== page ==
The European Union already has taken a lead in pursuing companies like Amazon and Google for unfairly advantaging themselves on such platforms. (Amazon is accused of misusing the data it collects on third-party sellers to benefit its own rival products, and, similarly, Google’s search engine is criticized for being engineered to favor its own products.) Given the rise of conglomerate-owned streaming apps like Peacock and Amazon Prime, it’ll be interesting to see whether the distribution of affiliated content commands any investigation, or at least a deeper look by the DOJ or Federal Trade Commission. And, after Biden appoints a third Democratic commissioner, the FCC also could get aggressive on the competition front and attempt to regulate the flow of digital traffic and relationships in the online ecosphere through new net neutrality rules and other measures.
3. International friends and adversaries
One of the hallmarks of Trump’s time in his position of power was his view that America was constantly engaged in a zero-sum competition with other countries. His skepticism of climate change and aversion to free trade has resulted in sore feelings among world leaders, and it’s no secret that Biden sees one of his core tasks as repairing international relations. The entertainment industry surely has a stake here. In China, for example, movie studios continue to fight for broader access to the market. Will the country allow more foreign blockbusters to play on screens? The creative industry also would like more international assistance with cracking down on piracy. While the political environment for new trade treaties isn’t particularly strong — in the past, treaties like the Berne Convention and the Trans-Pacific Partnership became vehicles for bringing the world toward U.S. intellectual property standards — copyright holders will still look to ensure no safe havens for illegal streamers.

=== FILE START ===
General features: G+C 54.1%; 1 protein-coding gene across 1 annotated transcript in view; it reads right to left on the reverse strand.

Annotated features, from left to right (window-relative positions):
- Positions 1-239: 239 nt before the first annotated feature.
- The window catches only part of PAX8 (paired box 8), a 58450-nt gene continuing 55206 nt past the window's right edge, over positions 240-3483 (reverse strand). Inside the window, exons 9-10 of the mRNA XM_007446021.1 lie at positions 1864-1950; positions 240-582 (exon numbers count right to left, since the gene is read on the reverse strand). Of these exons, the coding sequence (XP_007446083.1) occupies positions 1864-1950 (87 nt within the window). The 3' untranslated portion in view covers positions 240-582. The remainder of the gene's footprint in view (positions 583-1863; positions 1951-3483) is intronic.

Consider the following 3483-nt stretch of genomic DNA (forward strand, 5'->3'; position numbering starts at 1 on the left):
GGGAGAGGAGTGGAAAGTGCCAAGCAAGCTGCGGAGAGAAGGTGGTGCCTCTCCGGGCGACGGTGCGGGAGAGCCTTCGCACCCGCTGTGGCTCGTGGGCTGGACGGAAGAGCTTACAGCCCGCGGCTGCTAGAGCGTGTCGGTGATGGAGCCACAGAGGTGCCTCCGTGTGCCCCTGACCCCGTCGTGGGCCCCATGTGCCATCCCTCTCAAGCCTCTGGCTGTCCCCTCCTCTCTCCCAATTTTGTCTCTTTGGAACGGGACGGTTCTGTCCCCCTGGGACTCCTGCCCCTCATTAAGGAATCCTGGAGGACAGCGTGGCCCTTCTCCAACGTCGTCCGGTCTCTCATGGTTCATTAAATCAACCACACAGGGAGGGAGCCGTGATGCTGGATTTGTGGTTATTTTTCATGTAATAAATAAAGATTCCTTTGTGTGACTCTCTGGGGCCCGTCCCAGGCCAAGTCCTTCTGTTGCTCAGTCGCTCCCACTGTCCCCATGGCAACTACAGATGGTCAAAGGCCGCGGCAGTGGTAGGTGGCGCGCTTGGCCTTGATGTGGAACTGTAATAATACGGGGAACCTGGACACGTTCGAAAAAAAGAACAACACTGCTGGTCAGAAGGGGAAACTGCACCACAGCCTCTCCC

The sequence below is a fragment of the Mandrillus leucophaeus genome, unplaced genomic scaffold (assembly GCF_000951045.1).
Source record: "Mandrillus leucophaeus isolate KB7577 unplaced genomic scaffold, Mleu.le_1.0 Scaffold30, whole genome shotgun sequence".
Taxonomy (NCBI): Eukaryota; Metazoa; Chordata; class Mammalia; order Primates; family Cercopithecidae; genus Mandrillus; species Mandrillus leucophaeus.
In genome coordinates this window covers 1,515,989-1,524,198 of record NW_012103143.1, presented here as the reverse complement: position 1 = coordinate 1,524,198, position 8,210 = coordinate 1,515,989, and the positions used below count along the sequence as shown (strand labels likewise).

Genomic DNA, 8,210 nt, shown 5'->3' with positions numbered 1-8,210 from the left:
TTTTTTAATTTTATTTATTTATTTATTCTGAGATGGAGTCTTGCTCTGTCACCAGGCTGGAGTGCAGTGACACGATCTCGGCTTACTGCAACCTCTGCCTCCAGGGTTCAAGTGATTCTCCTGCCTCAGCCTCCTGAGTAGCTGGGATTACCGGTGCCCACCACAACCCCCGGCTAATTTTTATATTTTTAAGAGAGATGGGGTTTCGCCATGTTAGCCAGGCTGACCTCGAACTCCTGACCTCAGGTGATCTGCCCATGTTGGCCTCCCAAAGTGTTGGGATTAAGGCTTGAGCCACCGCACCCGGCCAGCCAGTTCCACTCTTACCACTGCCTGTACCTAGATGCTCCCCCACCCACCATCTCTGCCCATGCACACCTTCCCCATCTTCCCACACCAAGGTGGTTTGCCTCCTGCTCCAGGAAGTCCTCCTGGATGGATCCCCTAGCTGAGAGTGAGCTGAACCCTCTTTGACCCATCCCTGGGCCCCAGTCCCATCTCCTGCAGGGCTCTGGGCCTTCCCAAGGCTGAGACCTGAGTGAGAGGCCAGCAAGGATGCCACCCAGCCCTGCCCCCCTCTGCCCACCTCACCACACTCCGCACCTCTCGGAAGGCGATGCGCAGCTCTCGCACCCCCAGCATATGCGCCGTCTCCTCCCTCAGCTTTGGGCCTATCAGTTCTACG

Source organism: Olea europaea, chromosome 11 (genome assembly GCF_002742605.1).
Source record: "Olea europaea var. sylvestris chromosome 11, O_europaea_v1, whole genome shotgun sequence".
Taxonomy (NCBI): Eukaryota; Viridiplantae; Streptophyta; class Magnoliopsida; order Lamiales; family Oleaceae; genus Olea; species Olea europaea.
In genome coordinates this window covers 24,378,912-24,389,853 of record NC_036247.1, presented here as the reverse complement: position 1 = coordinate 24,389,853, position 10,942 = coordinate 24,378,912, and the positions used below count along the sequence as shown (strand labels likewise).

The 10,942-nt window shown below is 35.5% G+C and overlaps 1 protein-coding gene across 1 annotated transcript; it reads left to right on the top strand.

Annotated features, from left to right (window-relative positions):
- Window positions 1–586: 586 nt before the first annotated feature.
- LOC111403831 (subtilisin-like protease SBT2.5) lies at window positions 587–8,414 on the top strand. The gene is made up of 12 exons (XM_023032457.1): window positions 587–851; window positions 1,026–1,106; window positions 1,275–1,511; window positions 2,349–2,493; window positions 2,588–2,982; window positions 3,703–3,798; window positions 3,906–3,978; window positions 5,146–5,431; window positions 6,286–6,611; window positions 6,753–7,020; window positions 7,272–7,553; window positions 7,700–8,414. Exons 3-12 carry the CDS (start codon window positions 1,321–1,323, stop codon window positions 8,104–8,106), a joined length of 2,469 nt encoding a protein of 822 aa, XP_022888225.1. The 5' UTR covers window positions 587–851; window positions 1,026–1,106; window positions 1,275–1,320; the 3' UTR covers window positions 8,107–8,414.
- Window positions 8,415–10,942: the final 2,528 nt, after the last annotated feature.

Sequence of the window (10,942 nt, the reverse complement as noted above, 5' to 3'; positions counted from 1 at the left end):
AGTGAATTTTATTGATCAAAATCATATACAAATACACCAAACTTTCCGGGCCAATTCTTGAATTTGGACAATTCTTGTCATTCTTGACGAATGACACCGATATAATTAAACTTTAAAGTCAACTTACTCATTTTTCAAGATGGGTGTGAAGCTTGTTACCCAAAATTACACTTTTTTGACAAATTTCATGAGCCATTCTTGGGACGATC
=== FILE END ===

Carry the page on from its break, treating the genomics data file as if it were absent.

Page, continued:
4. The news media
It’s safe to assume Biden doesn’t see the press as the “enemy of the people,” as Trump did. And there probably won’t be major First Amendment challenges launched in courtrooms like those that seemingly have happened nearly weekly these past four years. But is a full return to normalcy possible? There may again be daily press briefings and more on-camera interviews with mainstream journalists, but still it would be foolish to assume that the media will enjoy all the access it wishes. (The Obama administration was criticized for being more restrictive to the media than past administrations.) What’s more, many conservative press outlets will be champing at the bit to hold Biden accountable and likely will address any double standards as often as they can.
Finally, as the public’s attention shifts in the post-Trump era, many outlets could experience ratings declines or suffer readership slumps. That could lead the media industry to become more demanding of the new administration, and it will be watching to see how Biden’s team responds.